On May 24th, following the election win of the Australian Labor Party and the subsequent win of Australian Prime Minister Anthony Albanese, Chinese Premier Li Keqiang sent a congratulatory note to his Australian counterpart in an apparent move to end a year-long freeze in diplomatic contact and an improvement of diplomatic relations since 2020.

This signals to the international community that China and Australia are taking different approaches to solving their diplomatic problems. The only question is, is it going to work?

A Brief History

China had cut off both diplomatic and trade relationships with Australia in 2021 due to their political issues that quickly burned through what remained of their diplomatic ties. However, as early as 2016, Australia emerged as one of China’s opponents to its territorial conquests in the South China Sea, firmly upholding the Philippines’ arbitration case win regarding the historical claims of China on the disputed islands, specifically the 9-dash line it tried to enforce.

A year later, Australia would pass the Foreign Influence Transparency Scheme amid a series of political scandals involving the Chinese Communist Party. The Chinese Communist Party was allegedly trying to influence Australian politics, which would lead 72% of the Australian public to state that the Australian government is allowing too much investment from China based on a Lowy Institute poll.

More alleged reports appeared regarding Chinese infiltration within the Australian government during the Morrison administration. This would later be known as the 2019 Australian Parliament infiltration plot where a Chinese businessman Bo “Nick” Zhao was paid by suspected Chinese spy and Melbourne businessman Brian Chen to run for Australian Parliament. He later died in a hotel room after apparently overdosing on medication under financial pressures.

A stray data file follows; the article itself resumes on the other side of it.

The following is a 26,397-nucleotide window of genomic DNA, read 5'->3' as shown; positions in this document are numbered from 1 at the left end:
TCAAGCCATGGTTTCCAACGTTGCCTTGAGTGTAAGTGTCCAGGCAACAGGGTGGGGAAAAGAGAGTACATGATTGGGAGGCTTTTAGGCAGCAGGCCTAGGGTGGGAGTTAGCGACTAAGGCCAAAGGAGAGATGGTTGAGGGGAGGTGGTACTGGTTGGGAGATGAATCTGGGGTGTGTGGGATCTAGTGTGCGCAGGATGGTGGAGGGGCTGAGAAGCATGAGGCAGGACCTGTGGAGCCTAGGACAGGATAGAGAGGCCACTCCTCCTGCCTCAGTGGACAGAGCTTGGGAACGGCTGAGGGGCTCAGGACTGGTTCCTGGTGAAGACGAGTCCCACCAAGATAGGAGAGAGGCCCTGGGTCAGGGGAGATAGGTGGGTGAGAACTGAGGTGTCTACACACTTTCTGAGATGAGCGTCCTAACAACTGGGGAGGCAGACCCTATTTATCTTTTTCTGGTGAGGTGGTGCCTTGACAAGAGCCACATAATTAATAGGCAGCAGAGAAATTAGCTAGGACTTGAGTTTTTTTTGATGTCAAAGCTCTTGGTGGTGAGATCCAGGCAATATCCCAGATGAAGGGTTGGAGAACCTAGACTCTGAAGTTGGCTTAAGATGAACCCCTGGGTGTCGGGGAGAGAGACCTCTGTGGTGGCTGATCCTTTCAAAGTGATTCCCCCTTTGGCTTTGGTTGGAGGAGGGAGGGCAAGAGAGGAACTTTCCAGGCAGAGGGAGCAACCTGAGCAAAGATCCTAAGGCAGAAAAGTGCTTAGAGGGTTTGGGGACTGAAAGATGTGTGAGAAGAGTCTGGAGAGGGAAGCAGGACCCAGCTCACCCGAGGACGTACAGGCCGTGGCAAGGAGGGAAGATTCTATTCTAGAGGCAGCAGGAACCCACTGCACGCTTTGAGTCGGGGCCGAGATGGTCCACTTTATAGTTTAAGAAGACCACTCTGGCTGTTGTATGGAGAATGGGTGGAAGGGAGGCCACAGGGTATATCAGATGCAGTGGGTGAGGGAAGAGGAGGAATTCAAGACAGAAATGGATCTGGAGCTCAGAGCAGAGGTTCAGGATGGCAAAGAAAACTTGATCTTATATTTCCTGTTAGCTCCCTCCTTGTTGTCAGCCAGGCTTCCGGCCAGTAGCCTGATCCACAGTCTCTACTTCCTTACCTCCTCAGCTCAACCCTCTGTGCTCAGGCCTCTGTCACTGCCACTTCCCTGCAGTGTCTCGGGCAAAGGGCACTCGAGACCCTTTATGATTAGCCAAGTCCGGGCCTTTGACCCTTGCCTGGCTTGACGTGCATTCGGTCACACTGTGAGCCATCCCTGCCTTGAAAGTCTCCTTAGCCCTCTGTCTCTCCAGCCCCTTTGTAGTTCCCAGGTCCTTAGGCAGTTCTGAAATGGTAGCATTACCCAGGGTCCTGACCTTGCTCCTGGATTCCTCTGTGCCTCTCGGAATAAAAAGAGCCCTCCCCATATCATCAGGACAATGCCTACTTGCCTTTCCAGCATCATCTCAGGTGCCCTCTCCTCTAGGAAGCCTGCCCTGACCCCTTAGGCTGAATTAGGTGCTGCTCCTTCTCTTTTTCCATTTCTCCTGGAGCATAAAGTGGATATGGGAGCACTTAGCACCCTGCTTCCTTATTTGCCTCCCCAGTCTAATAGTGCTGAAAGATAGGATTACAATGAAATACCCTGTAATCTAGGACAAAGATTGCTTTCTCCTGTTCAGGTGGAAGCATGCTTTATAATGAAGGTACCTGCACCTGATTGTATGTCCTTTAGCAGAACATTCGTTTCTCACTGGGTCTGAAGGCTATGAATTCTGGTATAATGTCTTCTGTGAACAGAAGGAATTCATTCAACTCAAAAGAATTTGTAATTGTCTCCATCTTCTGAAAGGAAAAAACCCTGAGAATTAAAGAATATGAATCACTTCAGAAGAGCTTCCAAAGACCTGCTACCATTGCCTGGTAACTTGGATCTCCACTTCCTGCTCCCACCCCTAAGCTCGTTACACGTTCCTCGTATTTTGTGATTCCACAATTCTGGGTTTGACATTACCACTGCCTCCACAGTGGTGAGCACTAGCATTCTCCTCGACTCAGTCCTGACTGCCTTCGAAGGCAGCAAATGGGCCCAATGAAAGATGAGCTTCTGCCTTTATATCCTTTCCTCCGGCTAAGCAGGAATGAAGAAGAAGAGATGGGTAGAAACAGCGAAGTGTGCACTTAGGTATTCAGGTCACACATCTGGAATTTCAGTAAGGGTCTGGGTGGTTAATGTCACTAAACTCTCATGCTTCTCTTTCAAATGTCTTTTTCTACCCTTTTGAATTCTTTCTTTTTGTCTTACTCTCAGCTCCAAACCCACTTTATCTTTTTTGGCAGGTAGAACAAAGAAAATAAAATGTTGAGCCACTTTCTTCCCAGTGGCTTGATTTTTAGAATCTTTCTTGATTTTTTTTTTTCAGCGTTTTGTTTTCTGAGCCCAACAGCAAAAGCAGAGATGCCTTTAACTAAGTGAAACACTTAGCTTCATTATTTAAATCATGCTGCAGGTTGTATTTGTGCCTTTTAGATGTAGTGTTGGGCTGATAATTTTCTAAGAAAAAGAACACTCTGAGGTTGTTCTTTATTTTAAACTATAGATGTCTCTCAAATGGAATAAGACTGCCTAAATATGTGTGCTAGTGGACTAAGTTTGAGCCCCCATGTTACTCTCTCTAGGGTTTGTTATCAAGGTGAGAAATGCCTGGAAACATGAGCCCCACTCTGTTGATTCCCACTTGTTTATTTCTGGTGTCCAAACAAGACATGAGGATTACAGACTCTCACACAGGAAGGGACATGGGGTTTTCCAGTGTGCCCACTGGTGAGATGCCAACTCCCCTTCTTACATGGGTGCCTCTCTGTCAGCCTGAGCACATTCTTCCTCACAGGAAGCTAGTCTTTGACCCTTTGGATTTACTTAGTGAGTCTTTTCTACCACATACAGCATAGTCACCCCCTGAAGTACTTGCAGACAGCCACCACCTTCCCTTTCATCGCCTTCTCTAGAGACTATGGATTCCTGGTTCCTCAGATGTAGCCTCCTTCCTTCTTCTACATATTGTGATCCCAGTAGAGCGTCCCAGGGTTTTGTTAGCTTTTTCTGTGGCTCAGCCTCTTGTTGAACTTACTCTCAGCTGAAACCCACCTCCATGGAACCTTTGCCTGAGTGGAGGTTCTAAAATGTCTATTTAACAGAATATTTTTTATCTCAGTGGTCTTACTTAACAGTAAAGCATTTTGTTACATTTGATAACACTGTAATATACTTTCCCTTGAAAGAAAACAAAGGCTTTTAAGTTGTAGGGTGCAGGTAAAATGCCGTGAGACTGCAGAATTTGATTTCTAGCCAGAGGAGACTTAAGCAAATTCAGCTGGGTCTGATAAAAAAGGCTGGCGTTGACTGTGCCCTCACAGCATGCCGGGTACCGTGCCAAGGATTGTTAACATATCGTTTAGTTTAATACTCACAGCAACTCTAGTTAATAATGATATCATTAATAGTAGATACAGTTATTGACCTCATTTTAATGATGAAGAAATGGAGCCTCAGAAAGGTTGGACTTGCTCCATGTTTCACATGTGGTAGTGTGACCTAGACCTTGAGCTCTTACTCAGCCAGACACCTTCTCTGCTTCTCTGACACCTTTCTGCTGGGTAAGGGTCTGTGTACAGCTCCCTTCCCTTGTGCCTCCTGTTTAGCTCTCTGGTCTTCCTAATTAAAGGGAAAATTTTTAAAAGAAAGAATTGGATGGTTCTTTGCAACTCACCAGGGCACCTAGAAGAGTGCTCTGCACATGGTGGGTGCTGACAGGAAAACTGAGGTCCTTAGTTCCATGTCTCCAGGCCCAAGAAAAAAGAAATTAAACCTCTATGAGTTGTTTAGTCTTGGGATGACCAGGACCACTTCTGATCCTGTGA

In 2019, Australian and Chinese diplomatic relations would soon reach a new low when Australia, along with 22 nations, condemned the Chinese leadership for mistreating and killing the Uyghur population, with some survivors being sent to re-education camps. In 2020, the Australian government also put its foot down to oppose the Hong Kong national security law amid fervent anti-government riots in the country for alleged attempts of silencing free speech.

Australia then called for an open investigation regarding the causes of the COVID-19 pandemic in April 2020. This caused an uproar which resulted in China implementing a de-facto sanction on Australian beef, barley, coal, and lobsters. At that time, China also imposed an 80.5% tariff on Australian barley imported to China. On the other hand, Australia banned Huawei and ZTE from building Australia’s 5G.

In November 2020, it was disclosed that Australia published 14 grievances by China, which would then be handed to various news agencies in Australia.